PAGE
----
Crook feels that Muscat deserves some slack considering the decimated playing roster he has had to deal with.
“People don’t understand in that time is the players he had missing, that never gets mentioned,” he said. “I think the day that played Sydney they had Traore missing, they had the central defender missing. Nichols is gone and Milligan was missing.
"It doesn’t matter how good Man City's bench is, if you take out four or five of their best players [and then it can happen]. 5-0 is disappointing but it’s only a short-term thing, he needs time there. They started to get some players back and they beat the Mariners [away], which is no easy feat.”
As the A-League has grown and developed the spotlight on coaching has increased. The demands are strong and coaches need more skills, education and credentials than they ever have before in Australia.
Coaching in the A-League is not for the faint-hearted. With eight rounds left in the regular season, odds are that at least another manager will be relieved of their duties in the next few months.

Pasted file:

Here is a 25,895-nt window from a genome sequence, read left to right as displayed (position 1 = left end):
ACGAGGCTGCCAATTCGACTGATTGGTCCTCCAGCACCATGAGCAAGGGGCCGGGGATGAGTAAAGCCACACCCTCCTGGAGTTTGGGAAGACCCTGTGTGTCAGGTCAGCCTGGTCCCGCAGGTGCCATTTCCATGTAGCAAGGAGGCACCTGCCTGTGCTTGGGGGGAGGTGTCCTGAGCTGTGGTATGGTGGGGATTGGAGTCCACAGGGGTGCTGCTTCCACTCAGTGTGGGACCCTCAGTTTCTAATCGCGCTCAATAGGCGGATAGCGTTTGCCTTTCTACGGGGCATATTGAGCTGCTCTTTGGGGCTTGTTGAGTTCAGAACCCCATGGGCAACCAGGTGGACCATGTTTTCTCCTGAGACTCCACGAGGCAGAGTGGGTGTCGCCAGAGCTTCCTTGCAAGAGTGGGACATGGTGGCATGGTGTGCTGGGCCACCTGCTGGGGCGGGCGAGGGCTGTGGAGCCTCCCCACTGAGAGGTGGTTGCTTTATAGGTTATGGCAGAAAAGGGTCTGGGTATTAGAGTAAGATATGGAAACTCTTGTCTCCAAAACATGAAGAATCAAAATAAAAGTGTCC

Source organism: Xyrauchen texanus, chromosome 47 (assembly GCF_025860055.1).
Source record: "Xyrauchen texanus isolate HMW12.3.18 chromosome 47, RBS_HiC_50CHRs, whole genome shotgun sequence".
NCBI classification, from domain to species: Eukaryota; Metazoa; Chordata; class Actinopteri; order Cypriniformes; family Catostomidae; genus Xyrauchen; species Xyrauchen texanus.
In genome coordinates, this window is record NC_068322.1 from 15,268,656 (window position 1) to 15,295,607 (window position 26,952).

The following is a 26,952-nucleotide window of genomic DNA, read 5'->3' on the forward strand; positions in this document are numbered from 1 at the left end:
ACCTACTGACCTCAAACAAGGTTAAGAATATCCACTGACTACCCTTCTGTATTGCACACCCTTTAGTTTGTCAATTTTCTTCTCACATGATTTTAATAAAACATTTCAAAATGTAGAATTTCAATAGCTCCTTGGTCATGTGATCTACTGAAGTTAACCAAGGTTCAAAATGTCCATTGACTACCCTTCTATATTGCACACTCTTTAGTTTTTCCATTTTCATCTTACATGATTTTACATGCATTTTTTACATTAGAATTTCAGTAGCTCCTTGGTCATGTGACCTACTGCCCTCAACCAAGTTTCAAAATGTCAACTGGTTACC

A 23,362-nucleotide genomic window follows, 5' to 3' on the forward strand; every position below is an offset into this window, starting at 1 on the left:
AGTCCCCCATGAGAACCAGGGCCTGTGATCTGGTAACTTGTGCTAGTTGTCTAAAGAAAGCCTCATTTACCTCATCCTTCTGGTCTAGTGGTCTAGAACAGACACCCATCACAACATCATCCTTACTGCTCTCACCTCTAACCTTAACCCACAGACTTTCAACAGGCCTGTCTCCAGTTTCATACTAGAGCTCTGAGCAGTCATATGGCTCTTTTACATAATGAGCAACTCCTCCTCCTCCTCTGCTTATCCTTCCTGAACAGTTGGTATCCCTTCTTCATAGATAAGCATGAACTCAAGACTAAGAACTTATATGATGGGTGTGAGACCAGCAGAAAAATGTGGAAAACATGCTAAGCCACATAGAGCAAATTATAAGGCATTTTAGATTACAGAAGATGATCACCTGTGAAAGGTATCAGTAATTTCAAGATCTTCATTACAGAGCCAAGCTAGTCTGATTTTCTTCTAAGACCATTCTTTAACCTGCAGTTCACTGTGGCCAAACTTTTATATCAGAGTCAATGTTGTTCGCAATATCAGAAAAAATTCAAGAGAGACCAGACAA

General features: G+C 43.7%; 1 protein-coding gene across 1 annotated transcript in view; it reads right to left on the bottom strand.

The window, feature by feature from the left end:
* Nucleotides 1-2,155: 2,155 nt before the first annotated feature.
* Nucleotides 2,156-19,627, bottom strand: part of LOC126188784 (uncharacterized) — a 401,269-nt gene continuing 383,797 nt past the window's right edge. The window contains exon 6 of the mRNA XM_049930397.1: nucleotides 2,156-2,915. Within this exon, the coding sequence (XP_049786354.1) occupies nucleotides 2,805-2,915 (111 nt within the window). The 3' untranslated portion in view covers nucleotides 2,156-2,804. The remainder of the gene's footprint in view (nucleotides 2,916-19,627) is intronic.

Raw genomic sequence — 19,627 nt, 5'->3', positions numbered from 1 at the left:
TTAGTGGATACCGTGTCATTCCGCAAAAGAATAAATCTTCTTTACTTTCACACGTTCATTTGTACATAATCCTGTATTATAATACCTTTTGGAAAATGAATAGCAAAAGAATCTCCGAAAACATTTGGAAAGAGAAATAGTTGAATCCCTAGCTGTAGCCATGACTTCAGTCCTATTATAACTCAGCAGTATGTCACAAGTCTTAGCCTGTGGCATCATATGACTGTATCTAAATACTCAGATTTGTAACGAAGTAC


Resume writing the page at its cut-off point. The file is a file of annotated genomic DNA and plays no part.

“It’s more difficult now than ever before because of the popularity of the A-League, the exposure that it’s getting,” Culina believes.
“Coaches always had to more than just a coach. Everyone thinks, the experts think, all you have to be is be knowledgeable about football, you have to put on a good training session and that’s it. No, it’s not.
“We’ve seen that if coaches are given the right resources, Australian coaches, and the support that they need that they can be successful. We’ve seen that with the likes of Postecoglou, Graham Arnold and probably a few others.”